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Louis Barnett
Born November 2, 1991 (1991-11-02) (age 18)
Occupation chocolatier
Years active 2005-present
Employer self-employed
Website
http://www.chokolit.com

Louis Barnett (born 2 November, 1991)[1] from Kinver, Staffordshire is a licensed chocolatier who became the youngest supplier of both the Sainsbury's and Waitrose supermarket chains at the age of 14.[2] He left school at the age of 11 because of learning difficulties and was later diagnosed with dyslexia and dispraxia. His parents continued his education through homeschooling. He started making chocolates for friends and family and in 2005 he started his company Chokolit Ltd. to deal with the growing demand. He received the Lord Carter Award for excellence in the food industry and was nominated for a Young Entrepreneur of the Year Award in 2007. He was also a finalist in the teen category of the 2007 Enterprising Young Brits Awards.

Contents

Early life and education

Barnett was raised by his parents Phil and Mary Barnett in the town of Kinver, Staffordshire. Besides his work as a chocolatier, he is also a beer bottle collector, a champagne connaisseur and an amateur photographer.[3]

Throughout school, Barnett struggled to meet the teachers' expectations. They were satisfied with his vocabulary and general knowledge, but they focused on his weak points like maths and written work.[3] Because other children didn't understand him, he would get into fights[4] and be the target of bullying.[2] At the age of 11, after just six weeks of secondary school, his parents took him out of the regular schooling system and gave him a vocational homeschooling program. His problems were later discovered to be caused by dyslexia and dyspraxia. His parents soon discovered they couldn't educate their son alone, so they hired a tutor (Jan) who helped determine Barnett's interests. He decided to learn about chocolate and champagne.[3] He has since taken up fencing to improve his coordination (which is affected by dyspraxia).[5]

Career

After a falconry experience day,[6] Barnett spent 18 months working as a volunteer at a falconry centre. He started out cleaning and gardening, but was eventually trusted to fly the birds of prey in shows and corporate events. His experience resulted in the permission to keep his pet African eagle owl Jewell.[5] One day he bought a book titled "Belgian Chocolate Cakes and Chocolate"[2] from a nearby garden centre.[7] He started by making chocolate mousse and cakes, but eventually he focused on making chocolates[2] and he became the youngest person to go on a course (and get certified) at the Banbury branch of the prestigious Callebaut Chocolate Academy.[4][7][8] and he also works as a public speaker.[9]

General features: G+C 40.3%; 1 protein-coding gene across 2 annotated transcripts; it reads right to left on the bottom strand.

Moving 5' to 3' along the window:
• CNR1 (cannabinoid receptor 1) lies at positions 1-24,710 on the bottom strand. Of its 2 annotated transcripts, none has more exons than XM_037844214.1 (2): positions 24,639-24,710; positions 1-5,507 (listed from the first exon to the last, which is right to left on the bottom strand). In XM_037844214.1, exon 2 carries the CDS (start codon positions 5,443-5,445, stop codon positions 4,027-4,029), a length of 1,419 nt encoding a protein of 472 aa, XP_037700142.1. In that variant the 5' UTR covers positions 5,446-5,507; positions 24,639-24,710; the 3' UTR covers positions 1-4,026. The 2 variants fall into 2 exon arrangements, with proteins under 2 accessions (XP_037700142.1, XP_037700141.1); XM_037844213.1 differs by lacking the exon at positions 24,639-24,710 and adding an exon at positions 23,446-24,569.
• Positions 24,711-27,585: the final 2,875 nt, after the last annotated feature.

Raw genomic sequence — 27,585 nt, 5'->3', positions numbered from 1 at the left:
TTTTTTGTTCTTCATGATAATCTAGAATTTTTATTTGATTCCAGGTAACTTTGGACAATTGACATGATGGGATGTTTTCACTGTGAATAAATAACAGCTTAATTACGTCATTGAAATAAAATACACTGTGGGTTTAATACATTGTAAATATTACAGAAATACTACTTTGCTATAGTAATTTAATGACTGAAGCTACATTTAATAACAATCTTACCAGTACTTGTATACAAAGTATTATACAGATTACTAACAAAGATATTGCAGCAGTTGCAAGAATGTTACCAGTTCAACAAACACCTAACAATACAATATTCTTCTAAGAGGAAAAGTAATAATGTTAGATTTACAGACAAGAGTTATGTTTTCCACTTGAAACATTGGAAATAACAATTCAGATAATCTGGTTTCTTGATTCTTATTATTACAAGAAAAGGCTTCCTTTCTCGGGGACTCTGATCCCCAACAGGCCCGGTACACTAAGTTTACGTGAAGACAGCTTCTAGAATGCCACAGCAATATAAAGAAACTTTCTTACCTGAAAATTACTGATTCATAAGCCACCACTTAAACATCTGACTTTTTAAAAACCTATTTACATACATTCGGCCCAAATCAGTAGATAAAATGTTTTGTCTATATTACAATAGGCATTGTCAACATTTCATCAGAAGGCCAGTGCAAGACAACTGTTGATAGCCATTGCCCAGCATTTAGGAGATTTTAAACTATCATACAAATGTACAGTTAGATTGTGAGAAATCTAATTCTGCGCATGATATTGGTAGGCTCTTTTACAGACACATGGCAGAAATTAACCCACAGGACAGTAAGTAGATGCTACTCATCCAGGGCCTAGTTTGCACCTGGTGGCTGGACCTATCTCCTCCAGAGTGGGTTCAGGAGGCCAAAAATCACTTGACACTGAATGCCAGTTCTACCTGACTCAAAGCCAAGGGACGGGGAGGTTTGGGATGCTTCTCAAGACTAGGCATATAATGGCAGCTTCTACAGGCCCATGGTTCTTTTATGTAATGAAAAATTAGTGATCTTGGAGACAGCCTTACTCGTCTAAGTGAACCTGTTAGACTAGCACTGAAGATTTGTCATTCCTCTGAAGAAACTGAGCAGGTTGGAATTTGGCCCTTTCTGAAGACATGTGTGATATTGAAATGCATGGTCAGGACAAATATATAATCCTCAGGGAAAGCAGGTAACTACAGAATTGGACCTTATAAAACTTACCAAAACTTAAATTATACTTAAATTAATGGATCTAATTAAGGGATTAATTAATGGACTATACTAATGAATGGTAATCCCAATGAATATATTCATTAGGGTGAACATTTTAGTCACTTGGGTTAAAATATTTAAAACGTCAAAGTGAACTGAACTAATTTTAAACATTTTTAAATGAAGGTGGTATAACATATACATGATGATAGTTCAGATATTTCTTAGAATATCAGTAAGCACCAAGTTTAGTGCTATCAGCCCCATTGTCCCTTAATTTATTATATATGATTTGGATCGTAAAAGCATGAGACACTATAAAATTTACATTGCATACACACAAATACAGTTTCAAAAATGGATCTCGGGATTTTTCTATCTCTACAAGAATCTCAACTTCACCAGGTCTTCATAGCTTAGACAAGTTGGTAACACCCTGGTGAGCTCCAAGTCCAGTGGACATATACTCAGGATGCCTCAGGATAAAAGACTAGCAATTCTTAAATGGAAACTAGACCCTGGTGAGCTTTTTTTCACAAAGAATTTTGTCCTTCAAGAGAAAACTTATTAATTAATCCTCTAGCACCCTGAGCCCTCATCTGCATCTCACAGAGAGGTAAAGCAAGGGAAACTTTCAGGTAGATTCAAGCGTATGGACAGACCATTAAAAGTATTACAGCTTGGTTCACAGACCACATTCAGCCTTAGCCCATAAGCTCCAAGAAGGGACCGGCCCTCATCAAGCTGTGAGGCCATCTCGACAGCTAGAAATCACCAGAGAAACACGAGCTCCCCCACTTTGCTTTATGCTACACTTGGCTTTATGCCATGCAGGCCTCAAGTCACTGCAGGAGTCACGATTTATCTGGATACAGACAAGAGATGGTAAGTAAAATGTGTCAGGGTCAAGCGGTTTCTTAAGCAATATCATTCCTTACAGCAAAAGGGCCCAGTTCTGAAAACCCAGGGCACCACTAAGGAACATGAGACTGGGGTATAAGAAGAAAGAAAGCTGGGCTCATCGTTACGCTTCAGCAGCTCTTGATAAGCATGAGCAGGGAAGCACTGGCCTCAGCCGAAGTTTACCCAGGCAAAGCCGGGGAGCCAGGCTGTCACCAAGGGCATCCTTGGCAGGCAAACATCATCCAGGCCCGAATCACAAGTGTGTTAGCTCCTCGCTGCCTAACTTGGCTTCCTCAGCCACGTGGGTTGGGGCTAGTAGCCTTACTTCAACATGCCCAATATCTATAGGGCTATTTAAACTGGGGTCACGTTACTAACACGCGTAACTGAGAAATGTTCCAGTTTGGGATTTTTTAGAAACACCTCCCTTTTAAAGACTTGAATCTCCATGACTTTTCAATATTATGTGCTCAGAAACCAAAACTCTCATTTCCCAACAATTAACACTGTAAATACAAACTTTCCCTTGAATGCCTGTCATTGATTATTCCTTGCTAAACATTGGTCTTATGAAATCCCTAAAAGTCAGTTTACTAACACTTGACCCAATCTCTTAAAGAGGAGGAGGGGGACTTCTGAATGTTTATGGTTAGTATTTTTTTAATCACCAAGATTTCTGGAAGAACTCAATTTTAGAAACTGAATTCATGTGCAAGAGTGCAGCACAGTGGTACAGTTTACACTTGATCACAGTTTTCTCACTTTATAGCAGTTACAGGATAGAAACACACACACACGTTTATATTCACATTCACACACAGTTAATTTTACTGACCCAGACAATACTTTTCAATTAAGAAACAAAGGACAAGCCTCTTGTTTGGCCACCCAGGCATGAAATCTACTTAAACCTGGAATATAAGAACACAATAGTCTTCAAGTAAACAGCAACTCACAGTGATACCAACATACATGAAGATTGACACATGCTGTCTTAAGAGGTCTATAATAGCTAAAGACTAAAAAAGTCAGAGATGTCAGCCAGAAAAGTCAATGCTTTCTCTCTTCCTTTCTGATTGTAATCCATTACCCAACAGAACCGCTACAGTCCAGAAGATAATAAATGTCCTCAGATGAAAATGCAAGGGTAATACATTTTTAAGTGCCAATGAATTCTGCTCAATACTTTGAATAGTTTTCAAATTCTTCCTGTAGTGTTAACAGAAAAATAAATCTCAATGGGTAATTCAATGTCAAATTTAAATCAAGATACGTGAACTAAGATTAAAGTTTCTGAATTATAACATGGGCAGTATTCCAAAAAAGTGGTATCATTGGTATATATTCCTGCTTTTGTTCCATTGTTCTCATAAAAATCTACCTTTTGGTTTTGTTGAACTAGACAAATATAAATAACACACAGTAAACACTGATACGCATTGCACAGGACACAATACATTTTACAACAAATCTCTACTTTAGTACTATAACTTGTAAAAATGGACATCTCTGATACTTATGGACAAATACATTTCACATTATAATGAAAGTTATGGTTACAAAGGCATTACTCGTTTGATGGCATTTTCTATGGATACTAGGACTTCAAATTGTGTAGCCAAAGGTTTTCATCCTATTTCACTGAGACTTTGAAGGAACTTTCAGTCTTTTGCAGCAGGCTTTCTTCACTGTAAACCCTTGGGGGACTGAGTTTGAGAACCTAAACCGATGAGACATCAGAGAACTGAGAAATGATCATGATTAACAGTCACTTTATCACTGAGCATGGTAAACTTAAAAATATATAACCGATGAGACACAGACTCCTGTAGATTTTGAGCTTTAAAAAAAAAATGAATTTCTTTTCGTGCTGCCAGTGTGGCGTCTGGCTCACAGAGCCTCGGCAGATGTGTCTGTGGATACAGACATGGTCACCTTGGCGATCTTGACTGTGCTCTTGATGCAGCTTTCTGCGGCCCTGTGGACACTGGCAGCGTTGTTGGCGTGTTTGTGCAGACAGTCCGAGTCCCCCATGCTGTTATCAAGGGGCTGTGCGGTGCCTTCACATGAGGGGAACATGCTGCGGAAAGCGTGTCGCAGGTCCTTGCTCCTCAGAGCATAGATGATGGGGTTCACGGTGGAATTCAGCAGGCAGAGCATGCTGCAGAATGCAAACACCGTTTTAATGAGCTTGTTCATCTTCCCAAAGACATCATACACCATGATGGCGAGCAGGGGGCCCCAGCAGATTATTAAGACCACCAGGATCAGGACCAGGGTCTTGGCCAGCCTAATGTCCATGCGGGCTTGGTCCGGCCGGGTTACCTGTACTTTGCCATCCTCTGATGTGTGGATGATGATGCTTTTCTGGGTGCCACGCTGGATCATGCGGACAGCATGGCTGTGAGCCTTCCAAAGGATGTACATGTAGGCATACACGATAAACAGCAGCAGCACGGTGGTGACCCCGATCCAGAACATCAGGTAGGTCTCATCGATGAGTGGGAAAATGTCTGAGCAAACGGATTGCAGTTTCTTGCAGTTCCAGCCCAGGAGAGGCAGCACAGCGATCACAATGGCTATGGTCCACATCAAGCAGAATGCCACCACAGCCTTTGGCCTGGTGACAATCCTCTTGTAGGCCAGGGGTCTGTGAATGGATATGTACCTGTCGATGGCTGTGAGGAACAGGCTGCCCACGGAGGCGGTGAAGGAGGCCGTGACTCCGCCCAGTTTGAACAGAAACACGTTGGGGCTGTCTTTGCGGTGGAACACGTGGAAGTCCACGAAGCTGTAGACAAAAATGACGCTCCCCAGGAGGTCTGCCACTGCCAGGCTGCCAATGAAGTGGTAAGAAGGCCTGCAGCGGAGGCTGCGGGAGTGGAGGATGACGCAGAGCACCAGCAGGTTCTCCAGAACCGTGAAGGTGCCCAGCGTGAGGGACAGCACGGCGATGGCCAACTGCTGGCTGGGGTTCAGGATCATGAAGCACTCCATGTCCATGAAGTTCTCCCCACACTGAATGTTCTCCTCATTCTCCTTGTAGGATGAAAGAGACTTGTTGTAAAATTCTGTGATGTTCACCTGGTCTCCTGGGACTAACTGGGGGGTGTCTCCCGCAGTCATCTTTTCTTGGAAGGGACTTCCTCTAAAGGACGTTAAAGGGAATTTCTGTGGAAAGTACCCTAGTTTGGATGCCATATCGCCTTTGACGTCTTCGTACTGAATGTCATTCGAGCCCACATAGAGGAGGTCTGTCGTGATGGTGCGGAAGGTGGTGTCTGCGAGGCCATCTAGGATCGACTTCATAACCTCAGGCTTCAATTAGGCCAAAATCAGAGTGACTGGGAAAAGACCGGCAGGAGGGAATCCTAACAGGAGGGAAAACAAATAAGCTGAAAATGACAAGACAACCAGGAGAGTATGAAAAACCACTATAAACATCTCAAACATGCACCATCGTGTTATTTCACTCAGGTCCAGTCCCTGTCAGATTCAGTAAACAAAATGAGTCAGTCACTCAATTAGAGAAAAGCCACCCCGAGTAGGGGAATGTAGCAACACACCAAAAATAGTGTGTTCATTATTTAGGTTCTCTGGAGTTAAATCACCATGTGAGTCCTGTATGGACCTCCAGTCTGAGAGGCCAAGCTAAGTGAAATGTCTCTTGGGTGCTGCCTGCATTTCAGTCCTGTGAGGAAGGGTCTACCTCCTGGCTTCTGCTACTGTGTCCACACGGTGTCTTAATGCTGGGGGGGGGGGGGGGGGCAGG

Chokolit

Barnett started making chocolates in his kitchen[10] for friends and family, but when he started selling the chocolates to local businesses, he had to move the operation to the garage.[3] Chokolit was founded in 2005 and funded with a local grant of £5,000 and a £500 loan from his grandparents to buy a special machine that regulates chocolate temperature. The name of the company was chosen because that was how he used to spell chocolate due to his dyslexia.[11]

Soon his parents' garage was too small to deal with the growing demand and production had to relocate to a new factory in Bridgnorth, Shropshire. The factory was officially opened by South Staffordshire MP Sir Patrick Cormack on 14 December 2007.[1] The company's signature product is the edible chocolate box which Barnett created when he was 13 to cut down on packaging expenses[2][11] chocolate handbags using 53% pure dark chocolate supplied by Callebaut.[3][12]

Barnett now employs his parents and his former tutor.[3] He signed a contract with a store in Moscow[4] and started exporting to Sweden.[10] His father quit his regular job to join the company.[13]

Activism

Barnett is involved in a lobby for the reclassification of palm oil together with the Sumatran Orang-utan Society (SOS). In contrast to other vegetable oils which have been connected to the health and longevity of Mediterranean people, palm oil is saturated and not healthy. Despite this, palm oil is widely used in the confectionery industry which he believes devalues the product.[2] It is also used as a bio fuel. He claims that the loss of rain forest to provide space for palm plantations causes the destruction of the only remaining habitat of Sumatran orang-utans and that together with the carbon dioxide formed by burning the oil it leads to a net increase of carbon dioxide in the atmosphere.[9]

In support of this effort he has released a range of chocolate bars called "Biting Back Bar" which he launched on 29 May, 2008 at Chester Zoo, the first place to stock the bars.[2][14] The first bar, the "Orang-utan Biting Back Bar", contains dark chocolate bar and has a hint of orange. Of each bar five pence is donated to the Sumatran Orang-utan Society and another five pence goes to Chester Zoo’s Bornean Orang-utan Conservation Programme. It is sold by Chokolit, Sainsbury’s, Selfridge’s and several British zoos. The two other bars, which are exclusively sold by Sainsbury's, are the "Amur Tiger & Leopard Biting Back Bar", a milk chocolate bar with a crunch (which gives ten pence per bar to ALTA (Amur Leopard and Tiger Alliance) and the "Tiger Biting Back Bar", a white chocolate bar with a hint of lemon (donating ten pence per bar to Tiger Awareness).[12][10]